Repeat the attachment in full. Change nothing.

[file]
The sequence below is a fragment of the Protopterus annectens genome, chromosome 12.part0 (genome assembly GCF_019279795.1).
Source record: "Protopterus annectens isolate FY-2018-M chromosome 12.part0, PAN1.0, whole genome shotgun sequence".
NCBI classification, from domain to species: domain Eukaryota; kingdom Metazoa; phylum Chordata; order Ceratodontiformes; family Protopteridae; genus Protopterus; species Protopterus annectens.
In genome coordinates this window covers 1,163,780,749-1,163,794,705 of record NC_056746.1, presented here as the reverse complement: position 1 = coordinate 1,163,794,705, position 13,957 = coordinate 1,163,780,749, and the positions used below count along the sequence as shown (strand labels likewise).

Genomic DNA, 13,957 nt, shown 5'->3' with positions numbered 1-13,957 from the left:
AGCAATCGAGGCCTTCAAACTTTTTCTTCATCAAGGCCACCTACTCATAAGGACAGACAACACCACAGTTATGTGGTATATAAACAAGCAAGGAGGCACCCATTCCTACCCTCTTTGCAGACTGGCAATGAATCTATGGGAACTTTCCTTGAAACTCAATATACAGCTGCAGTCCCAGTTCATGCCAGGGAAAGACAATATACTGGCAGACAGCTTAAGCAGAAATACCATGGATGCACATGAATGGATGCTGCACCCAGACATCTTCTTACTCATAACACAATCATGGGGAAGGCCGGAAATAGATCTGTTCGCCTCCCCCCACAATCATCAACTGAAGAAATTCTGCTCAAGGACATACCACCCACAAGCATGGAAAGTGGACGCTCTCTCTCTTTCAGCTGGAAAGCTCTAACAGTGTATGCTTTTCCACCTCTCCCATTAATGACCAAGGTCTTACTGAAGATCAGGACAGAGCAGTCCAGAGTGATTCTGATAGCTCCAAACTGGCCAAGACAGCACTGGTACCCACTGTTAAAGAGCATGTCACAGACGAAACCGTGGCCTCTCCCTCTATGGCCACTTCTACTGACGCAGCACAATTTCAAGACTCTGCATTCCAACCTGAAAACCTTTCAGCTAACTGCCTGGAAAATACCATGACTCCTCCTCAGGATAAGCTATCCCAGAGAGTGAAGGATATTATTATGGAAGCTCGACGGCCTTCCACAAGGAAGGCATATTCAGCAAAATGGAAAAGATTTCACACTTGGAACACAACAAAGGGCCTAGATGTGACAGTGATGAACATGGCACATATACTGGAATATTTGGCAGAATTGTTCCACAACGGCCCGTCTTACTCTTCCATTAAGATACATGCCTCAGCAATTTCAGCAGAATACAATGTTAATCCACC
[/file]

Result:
The sequence below is a fragment of the Protopterus annectens genome, chromosome 12.part0 (genome assembly GCF_019279795.1).
Source record: "Protopterus annectens isolate FY-2018-M chromosome 12.part0, PAN1.0, whole genome shotgun sequence".
NCBI classification, from domain to species: domain Eukaryota; kingdom Metazoa; phylum Chordata; order Ceratodontiformes; family Protopteridae; genus Protopterus; species Protopterus annectens.
In genome coordinates this window covers 1,163,780,749-1,163,794,705 of record NC_056746.1, presented here as the reverse complement: position 1 = coordinate 1,163,794,705, position 13,957 = coordinate 1,163,780,749, and the positions used below count along the sequence as shown (strand labels likewise).

Genomic DNA, 13,957 nt, shown 5'->3' with positions numbered 1-13,957 from the left:
AGCAATCGAGGCCTTCAAACTTTTTCTTCATCAAGGCCACCTACTCATAAGGACAGACAACACCACAGTTATGTGGTATATAAACAAGCAAGGAGGCACCCATTCCTACCCTCTTTGCAGACTGGCAATGAATCTATGGGAACTTTCCTTGAAACTCAATATACAGCTGCAGTCCCAGTTCATGCCAGGGAAAGACAATATACTGGCAGACAGCTTAAGCAGAAATACCATGGATGCACATGAATGGATGCTGCACCCAGACATCTTCTTACTCATAACACAATCATGGGGAAGGCCGGAAATAGATCTGTTCGCCTCCCCCCACAATCATCAACTGAAGAAATTCTGCTCAAGGACATACCACCCACAAGCATGGAAAGTGGACGCTCTCTCTCTTTCAGCTGGAAAGCTCTAACAGTGTATGCTTTTCCACCTCTCCCATTAATGACCAAGGTCTTACTGAAGATCAGGACAGAGCAGTCCAGAGTGATTCTGATAGCTCCAAACTGGCCAAGACAGCACTGGTACCCACTGTTAAAGAGCATGTCACAGACGAAACCGTGGCCTCTCCCTCTATGGCCACTTCTACTGACGCAGCACAATTTCAAGACTCTGCATTCCAACCTGAAAACCTTTCAGCTAACTGCCTGGAAAATACCATGACTCCTCCTCAGGATAAGCTATCCCAGAGAGTGAAGGATATTATTATGGAAGCTCGACGGCCTTCCACAAGGAAGGCATATTCAGCAAAATGGAAAAGATTTCACACTTGGAACACAACAAAGGGCCTAGATGTGACAGTGATGAACATGGCACATATACTGGAATATTTGGCAGAATTGTTCCACAACGGCCCGTCTTACTCTTCCATTAAGATACATGCCTCAGCAATTTCAGCAGAATACAATGTTAATCCACC